By Storyteller Linda Gorham
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Rosa Parks is best known for her refusal to give up her seat to a white man on a
Montgomery, Alabama bus in 1955. Her action galvanized the growing Civil Rights
Movement and led to the successful Montgomery bus boycott. But even before her
defiant act and the resulting boycott, Ms. Parks was dedicated to racial justice and
equality. Linda Gorham tells the story of those times through the eyes of three people: Claudette Colvin (a 15-year-old who refused to give up her seat nine months before Rosa Parks), James Blake (the bus driver), and Rosa Parks herself.
- Given the climate of violence Rosa Parks faced, would you have had the courage to do what she and the other people of the Civil Rights Movement did? Have you ever stood up for something you believe in? What happened?
- Would you have been one of the people involved in the Civil Rights movement? How would you have helped?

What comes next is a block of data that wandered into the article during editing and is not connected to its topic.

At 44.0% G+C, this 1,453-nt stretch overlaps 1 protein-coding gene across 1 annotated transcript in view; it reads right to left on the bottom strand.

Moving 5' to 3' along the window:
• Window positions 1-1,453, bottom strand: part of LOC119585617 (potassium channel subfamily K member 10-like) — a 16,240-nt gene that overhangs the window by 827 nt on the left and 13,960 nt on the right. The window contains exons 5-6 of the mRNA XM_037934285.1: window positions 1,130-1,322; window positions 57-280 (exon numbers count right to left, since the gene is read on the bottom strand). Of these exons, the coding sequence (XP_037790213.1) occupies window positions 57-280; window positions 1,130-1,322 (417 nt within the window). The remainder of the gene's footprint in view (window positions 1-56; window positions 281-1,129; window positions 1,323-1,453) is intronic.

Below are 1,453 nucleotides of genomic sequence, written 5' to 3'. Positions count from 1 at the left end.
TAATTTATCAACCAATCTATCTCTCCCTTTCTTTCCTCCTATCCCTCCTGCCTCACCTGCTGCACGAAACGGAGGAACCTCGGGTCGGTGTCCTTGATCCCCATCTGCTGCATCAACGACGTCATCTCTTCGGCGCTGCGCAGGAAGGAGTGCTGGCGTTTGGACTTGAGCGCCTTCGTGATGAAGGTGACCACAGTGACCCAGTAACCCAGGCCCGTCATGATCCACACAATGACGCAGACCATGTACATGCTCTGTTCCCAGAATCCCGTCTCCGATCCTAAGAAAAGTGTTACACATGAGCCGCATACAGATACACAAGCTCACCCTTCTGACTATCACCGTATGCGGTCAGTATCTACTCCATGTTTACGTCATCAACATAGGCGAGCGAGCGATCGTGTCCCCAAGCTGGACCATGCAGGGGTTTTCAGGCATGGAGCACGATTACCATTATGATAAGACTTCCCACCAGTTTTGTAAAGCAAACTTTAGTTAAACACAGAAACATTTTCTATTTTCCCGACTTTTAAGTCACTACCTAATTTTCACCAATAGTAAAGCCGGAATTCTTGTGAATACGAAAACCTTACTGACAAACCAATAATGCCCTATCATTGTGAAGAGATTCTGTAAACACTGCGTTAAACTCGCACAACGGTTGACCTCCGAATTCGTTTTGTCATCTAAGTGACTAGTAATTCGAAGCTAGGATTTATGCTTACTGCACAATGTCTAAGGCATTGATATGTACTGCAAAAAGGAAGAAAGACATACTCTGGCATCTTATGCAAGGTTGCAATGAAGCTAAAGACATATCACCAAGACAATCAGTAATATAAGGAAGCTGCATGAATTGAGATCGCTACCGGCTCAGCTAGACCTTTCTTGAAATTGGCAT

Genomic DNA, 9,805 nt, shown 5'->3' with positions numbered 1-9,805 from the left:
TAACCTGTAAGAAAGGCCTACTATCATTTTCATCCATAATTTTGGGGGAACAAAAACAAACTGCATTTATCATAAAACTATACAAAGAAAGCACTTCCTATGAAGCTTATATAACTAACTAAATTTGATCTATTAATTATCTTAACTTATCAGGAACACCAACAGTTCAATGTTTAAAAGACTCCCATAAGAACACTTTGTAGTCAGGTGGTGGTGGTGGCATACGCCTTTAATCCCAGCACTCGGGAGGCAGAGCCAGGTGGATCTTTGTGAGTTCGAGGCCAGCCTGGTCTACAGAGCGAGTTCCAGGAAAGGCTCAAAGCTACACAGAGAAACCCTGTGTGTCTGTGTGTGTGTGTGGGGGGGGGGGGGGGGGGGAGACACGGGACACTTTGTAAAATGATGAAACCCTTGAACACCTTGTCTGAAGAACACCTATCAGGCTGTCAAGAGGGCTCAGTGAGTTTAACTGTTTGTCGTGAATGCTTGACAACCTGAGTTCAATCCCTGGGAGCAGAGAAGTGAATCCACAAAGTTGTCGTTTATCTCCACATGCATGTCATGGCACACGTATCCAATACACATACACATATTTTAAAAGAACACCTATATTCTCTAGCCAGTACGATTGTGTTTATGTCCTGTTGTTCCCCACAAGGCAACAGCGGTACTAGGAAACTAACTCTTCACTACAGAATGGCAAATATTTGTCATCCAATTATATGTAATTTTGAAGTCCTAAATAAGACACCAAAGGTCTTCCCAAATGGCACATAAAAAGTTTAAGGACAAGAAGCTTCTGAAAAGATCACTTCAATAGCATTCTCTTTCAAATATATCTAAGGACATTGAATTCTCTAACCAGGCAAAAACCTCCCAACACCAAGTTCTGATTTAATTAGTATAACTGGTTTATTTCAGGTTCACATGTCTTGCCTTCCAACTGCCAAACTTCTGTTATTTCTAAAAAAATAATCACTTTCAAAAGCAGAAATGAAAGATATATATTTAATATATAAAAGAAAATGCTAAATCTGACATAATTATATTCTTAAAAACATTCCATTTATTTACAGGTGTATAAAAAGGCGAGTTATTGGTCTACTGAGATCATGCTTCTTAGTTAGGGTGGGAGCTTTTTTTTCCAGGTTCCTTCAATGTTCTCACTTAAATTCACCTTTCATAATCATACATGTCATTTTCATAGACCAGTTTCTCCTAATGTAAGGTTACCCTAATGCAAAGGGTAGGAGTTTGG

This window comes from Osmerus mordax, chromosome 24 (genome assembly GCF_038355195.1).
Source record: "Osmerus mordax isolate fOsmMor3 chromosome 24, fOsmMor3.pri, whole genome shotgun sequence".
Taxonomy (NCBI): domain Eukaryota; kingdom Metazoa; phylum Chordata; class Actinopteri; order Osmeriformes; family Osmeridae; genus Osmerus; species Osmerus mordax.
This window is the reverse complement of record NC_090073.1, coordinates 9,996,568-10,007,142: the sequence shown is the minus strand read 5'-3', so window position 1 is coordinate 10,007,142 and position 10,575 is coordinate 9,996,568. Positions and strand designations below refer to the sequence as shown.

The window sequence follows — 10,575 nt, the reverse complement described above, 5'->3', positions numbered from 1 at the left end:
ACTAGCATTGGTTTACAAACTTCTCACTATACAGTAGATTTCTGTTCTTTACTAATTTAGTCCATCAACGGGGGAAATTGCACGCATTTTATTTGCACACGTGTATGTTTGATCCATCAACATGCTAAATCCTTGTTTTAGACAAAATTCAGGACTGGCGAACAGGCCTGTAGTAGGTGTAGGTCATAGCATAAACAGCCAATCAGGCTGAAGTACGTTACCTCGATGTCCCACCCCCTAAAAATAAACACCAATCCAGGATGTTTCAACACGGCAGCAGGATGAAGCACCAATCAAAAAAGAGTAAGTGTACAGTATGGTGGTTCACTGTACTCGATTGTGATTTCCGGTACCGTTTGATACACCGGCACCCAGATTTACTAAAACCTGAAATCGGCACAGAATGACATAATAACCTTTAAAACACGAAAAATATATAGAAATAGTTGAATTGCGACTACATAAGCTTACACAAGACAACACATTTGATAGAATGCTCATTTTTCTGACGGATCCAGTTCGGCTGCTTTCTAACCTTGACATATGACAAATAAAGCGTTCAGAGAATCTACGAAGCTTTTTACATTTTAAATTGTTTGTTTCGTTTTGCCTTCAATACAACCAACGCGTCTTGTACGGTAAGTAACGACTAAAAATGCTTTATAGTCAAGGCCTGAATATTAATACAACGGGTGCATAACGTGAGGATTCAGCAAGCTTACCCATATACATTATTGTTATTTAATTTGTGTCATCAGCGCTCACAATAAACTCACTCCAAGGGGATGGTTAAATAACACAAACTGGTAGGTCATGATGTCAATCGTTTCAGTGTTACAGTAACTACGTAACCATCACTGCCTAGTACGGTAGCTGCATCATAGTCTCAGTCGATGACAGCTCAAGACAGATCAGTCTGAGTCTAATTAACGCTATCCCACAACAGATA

- Many Whites thought things were unfair in this country and supported the Civil Rights Movement yet were afraid to say so to their own spouses, families or neighbors. When have you felt afraid to share your beliefs?
- Film – Mighty Times: The Legacy of Rosa Parks by Hudson & Houston produced by
- Teaching Tolerance and Tell the Truth Pictures.
- Rosa Parks: My Story by Rosa Parks and Jim Haskins. In this straightforward, compelling autobiography, Rosa Parks talks candidly about the civil rights movement and her active role in it.
- Rosa Parks: A Life by Douglas Brinkley. Historian Douglas Brinkley follows this thoughtful and devout woman from her childhood in Jim Crow Alabama through her early involvement in the NAACP to her epochal moment of courage and her afterlife as a beloved (and resented) icon of the civil rights movement.
- African American/Black History
- Civil Rights Movement
- Stereotypes and Discrimination
- Taking A Stand and Peacemaking